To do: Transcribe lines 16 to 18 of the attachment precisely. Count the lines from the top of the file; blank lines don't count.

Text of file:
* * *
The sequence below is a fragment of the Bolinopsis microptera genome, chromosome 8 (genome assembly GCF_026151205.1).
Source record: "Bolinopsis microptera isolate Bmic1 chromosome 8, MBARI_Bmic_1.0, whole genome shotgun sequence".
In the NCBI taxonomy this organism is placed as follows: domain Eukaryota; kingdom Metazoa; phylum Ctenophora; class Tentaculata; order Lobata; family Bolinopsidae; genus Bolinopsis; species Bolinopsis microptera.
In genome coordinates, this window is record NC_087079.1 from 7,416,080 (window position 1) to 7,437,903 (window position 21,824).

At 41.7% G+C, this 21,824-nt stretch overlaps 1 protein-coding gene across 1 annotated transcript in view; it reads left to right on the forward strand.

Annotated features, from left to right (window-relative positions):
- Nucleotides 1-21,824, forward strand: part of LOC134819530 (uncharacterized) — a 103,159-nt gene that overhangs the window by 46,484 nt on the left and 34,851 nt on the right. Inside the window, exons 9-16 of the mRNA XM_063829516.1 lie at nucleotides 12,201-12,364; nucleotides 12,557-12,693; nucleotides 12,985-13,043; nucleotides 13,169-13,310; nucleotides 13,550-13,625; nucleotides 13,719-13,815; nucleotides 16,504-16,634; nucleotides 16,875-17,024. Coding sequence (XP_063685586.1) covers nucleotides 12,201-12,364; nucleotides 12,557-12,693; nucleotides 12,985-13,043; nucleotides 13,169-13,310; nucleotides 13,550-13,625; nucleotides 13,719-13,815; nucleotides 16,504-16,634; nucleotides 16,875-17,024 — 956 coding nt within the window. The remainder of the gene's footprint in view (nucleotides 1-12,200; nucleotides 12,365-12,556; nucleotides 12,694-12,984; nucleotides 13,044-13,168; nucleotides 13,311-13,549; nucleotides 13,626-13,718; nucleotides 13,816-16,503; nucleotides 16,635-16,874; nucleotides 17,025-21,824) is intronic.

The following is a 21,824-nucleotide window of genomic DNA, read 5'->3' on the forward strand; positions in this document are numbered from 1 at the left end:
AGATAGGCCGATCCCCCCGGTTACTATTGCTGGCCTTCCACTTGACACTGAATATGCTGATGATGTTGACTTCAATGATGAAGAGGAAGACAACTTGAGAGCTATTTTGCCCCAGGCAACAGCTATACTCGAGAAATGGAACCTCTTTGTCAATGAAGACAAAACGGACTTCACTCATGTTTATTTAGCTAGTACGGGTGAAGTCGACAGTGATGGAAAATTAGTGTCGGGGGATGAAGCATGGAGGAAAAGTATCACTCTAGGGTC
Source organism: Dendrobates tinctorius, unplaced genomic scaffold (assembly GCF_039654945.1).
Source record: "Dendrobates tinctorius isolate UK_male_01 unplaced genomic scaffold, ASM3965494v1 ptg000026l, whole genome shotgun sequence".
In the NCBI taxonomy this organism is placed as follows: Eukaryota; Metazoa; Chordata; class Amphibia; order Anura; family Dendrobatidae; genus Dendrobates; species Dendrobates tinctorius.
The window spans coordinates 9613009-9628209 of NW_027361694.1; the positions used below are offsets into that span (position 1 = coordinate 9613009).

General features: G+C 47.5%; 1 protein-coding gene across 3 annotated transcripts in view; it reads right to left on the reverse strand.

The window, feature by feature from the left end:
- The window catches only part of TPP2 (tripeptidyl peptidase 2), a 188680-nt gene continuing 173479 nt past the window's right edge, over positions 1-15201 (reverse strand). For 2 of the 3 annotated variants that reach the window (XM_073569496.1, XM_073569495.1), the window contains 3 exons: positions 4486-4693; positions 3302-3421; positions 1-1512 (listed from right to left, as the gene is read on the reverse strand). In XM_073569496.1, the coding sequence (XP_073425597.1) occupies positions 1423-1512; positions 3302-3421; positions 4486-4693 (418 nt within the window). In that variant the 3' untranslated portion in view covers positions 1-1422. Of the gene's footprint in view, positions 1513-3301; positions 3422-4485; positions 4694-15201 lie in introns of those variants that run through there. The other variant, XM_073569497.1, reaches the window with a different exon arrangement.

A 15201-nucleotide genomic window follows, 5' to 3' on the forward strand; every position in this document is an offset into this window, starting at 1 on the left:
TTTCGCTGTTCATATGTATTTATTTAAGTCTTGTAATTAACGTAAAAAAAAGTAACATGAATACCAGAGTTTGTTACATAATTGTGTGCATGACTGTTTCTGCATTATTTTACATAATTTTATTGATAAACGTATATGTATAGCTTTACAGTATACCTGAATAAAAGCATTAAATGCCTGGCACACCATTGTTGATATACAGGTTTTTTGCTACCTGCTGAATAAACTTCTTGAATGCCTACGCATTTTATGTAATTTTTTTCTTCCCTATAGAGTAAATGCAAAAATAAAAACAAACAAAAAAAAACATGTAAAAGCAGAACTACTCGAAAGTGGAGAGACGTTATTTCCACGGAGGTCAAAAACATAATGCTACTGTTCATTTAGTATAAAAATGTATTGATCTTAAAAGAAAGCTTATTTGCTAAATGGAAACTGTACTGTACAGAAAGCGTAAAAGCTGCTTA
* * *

- The window catches only part of TPP2 (tripeptidyl peptidase 2), a 188680-nt gene continuing 173479 nt past the window's right edge, over positions 1-15201 (reverse strand). For 2 of the 3 annotated variants that reach the window (XM_073569496.1, XM_073569495.1), the window contains 3 exons: positions 4486-4693; positions 3302-3421; positions 1-1512 (listed from right to left, as the gene is read on the reverse strand). In XM_073569496.1, the coding sequence (XP_073425597.1) occupies positions 1423-1512; positions 3302-3421; positions 4486-4693 (418 nt within the window). In that variant the 3' untranslated portion in view covers positions 1-1422. Of the gene's footprint in view, positions 1513-3301; positions 3422-4485; positions 4694-15201 lie in introns of those variants that run through there. The other variant, XM_073569497.1, reaches the window with a different exon arrangement.

A 15201-nucleotide genomic window follows, 5' to 3' on the forward strand; every position in this document is an offset into this window, starting at 1 on the left:
TTTCGCTGTTCATATGTATTTATTTAAGTCTTGTAATTAACGTAAAAAAAAGTAACATGAATACCAGAGTTTGTTACATAATTGTGTGCATGACTGTTTCTGCATTATTTTACATAATTTTATTGATAAACGTATATGTATAGCTTTACAGTATACCTGAATAAAAGCATTAAATGCCTGGCACACCATTGTTGATATACAGGTTTTTTGCTACCTGCTGAATAAACTTCTTGAATGCCTACGCATTTTATGTAATTTTTTTCTTCCCTATAGAGTAAATGCAAAAATAAAAACAAACAAAAAAAAACATGTAAAAGCAGAACTACTCGAAAGTGGAGAGACGTTATTTCCACGGAGGTCAAAAACATAATGCTACTGTTCATTTAGTATAAAAATGTATTGATCTTAAAAGAAAGCTTATTTGCTAAATGGAAACTGTACTGTACAGAAAGCGTAAAAGCTGCTTA